As George W. Bush completes the last weeks of his presidency, the phrase “bloodied but unbowed” comes to mind. The MSM is delighted about the first part, of course, having done all it could to inflict that condition. But it still seems to rankle that Bush has not confessed to large-scale error. With the exception of a trip to “re-education camp,” nothing Bush could do would delight his liberal detractors more than such a confession.
In the meantime, Dan Eggen of the Washington Post pretends the MSM has its confession in this piece obnoxiously titled “Reflecting on His Tenure, Bush Shows New Candor.” Eggen contrasts the president’s “new candor” with the old Bush who “once was unable to provide an example of a mistake he had made in office” (emphasis added). (I believe that Eggen is referring to a statement Bush made during a debate with John Kerry; which presidents have enumerated their mistakes in a presidential debate?) Eggen clearly wants to create the impression that Bush finally is confessing to mistakes he made in office.
But Eggen doesn’t deliver the goods. He cites Bush’s statement that when he ran for office in 2000, he didn’t anticipate war, and was not prepared to be a war time president when he took office. But which politicians in 2000 were expecting a war, and who among the viable presidential candidates had experience in leading during war time? Here, in effect, Bush is regretting not being FDR, Harry Truman, Lyndon Johnson or Richard Nixon.
As to Bush’s war time leadership, the best Eggen can offer is Bush’s statement in an interview with ABC that he wishes “the intelligence had been different” on Iraq. Bush added that this intelligence failure is his “biggest regret.” But Bush didn’t collect the intelligence; he simply relied on the intelligence collected and analyzed by others. The fact that he wishes the intelligence community had served up better intel is not much of a mea culpa. I regret that the restaurant where I had lunch today didn’t serve up a better meal, but I mostly blame the restaurant.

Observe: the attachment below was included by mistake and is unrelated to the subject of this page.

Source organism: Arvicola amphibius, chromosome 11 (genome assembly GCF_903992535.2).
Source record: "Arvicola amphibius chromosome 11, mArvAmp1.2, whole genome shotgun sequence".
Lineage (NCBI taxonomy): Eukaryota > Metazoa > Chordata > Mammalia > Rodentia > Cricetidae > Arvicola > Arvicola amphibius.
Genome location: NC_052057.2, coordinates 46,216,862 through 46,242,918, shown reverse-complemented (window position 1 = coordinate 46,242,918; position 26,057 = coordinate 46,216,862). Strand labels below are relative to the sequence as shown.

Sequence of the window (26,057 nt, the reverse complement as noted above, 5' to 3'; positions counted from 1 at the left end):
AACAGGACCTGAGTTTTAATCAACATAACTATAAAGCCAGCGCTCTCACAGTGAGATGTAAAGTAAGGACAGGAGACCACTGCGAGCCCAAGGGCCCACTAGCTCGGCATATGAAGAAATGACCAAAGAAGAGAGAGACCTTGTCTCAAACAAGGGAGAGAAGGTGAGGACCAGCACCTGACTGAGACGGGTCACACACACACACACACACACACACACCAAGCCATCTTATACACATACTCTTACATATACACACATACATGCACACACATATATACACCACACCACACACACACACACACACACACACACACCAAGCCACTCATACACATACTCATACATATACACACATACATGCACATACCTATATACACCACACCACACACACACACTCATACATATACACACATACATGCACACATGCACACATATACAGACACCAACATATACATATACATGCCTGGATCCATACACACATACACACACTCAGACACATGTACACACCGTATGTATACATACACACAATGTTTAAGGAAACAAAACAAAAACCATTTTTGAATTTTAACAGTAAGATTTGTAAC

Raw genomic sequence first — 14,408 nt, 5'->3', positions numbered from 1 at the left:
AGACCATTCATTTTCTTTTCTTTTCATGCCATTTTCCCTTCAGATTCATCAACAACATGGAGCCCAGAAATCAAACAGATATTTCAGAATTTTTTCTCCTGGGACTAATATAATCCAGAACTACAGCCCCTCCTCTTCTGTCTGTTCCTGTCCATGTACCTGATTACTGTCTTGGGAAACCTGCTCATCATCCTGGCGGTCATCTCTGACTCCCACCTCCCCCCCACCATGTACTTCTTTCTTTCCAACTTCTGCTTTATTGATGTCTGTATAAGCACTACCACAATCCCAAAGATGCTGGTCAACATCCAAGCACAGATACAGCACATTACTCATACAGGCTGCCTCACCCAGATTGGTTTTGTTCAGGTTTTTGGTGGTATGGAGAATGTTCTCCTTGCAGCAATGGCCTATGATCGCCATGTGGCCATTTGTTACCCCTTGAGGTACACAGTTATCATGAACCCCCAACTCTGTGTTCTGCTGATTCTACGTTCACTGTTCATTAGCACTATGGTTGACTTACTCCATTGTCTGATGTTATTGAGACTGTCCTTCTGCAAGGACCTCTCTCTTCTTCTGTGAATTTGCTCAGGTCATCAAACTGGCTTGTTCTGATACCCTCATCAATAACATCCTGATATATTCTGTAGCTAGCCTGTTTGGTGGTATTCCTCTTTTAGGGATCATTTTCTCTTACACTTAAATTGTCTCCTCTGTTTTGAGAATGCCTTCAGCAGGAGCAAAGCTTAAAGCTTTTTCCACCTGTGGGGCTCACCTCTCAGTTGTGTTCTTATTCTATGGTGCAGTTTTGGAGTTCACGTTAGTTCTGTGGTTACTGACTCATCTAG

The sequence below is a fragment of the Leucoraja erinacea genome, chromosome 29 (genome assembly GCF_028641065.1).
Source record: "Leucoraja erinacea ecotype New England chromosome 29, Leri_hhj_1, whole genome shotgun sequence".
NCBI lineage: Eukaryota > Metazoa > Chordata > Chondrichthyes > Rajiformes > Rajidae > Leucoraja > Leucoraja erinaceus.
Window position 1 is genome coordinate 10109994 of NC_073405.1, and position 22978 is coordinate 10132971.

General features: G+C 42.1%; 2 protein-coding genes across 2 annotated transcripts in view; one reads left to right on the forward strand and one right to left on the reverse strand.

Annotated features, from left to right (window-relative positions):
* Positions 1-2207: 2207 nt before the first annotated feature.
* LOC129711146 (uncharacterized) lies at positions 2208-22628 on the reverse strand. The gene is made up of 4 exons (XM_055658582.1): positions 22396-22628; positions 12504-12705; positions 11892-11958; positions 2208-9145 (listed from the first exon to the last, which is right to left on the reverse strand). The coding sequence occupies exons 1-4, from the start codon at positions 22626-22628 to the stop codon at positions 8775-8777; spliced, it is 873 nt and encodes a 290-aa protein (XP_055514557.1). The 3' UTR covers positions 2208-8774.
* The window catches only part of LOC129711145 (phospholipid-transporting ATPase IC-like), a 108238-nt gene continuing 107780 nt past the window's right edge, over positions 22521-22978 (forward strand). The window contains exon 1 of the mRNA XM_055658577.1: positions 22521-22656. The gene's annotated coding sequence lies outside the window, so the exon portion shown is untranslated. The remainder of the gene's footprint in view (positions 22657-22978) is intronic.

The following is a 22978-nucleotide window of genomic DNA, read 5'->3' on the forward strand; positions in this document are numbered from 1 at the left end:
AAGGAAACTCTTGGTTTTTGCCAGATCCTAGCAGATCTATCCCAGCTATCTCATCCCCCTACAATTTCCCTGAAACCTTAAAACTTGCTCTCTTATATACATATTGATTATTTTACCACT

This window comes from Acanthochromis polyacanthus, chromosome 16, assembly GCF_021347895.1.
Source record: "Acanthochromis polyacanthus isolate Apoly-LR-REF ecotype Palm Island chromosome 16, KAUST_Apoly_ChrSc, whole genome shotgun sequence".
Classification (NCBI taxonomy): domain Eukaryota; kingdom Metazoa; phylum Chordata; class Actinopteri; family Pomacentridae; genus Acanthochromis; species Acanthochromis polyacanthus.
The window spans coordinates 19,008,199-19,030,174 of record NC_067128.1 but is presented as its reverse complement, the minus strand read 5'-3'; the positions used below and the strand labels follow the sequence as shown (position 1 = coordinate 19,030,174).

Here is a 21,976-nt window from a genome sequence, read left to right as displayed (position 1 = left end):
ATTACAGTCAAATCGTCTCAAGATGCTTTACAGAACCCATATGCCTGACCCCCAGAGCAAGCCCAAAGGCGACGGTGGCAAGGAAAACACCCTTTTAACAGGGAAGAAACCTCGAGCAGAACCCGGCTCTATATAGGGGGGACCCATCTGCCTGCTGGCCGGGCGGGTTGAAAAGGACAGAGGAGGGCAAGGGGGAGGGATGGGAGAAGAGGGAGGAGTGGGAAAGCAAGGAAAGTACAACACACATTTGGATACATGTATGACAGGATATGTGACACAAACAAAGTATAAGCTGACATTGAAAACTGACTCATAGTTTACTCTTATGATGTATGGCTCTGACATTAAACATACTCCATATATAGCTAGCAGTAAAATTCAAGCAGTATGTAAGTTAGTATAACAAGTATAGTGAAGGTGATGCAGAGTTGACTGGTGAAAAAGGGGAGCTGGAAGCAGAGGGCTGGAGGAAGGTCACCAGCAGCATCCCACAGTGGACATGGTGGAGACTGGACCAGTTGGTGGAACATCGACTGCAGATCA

Finally, Eggen cites Bush’s statement that he regrets not enacting comprehensive immigration reform and that the “tone in Washington” got worse not better during his administration. But regret that something happened (the tone got worse) or didn’t happen (Congress wouldn’t pass legislation) is not the same thing as regretting a mistake. I doubt Bush thinks there is anything he should have done but failed to do that would have enabled his vision of immigration reform to become law or that would have made Washington a harmonious city during the past eight years. I certainly don’t think there is.
But though Eggen comes up empty, I have heard the president admit to mistakes in office. He has said (I don’t recall where) that some of his tough talk (“bring it on”) was a mistake. And he has said that although, he didn’t have it put up, he shouldn’t have stood near that “Mission Accomplished” banner.
Perhaps Dan Eggen regrets writing a bogus story when there was a genuine one that would have served him almost as well.
The left’s obsession with extracting mea culpas from Republican presidents is longstanding. David Frost’s interview with Richard Nixon is still considered a hot topic in some circles. The same obsession naturally does not apply to Democrats. Has the Washington Post ever fretted about whether Jimmy Carter was sufficiently contrite (or candid) about his failed policies towards Iran? Or whether Bill Clinton regrets giving al Qaeda a virtually free pass while disgracing himself and his office by having sex with an intern and then lying about it?
The bottom line on Bush is that he has cited a few mistakes, could no doubt cite a few more if he were so inclined, but has no obligation or good reason to do so.
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